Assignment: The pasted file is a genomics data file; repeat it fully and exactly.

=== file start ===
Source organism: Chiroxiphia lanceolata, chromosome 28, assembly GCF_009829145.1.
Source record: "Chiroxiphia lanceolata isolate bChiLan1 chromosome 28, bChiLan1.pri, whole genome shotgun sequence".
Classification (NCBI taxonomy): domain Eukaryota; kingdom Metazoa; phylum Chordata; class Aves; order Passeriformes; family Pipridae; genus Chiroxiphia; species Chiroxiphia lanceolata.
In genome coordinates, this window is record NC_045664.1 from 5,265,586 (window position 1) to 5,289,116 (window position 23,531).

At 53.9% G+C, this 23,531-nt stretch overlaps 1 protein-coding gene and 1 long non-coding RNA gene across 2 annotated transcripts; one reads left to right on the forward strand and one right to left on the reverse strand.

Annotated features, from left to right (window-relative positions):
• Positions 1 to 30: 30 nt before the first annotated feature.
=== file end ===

Source organism: Chiroxiphia lanceolata, chromosome 28, assembly GCF_009829145.1.
Source record: "Chiroxiphia lanceolata isolate bChiLan1 chromosome 28, bChiLan1.pri, whole genome shotgun sequence".
Classification (NCBI taxonomy): domain Eukaryota; kingdom Metazoa; phylum Chordata; class Aves; order Passeriformes; family Pipridae; genus Chiroxiphia; species Chiroxiphia lanceolata.
In genome coordinates, this window is record NC_045664.1 from 5,265,586 (window position 1) to 5,289,116 (window position 23,531).

At 53.9% G+C, this 23,531-nt stretch overlaps 1 protein-coding gene and 1 long non-coding RNA gene across 2 annotated transcripts; one reads left to right on the forward strand and one right to left on the reverse strand.

Annotated features, from left to right (window-relative positions):
• Positions 1 to 30: 30 nt before the first annotated feature.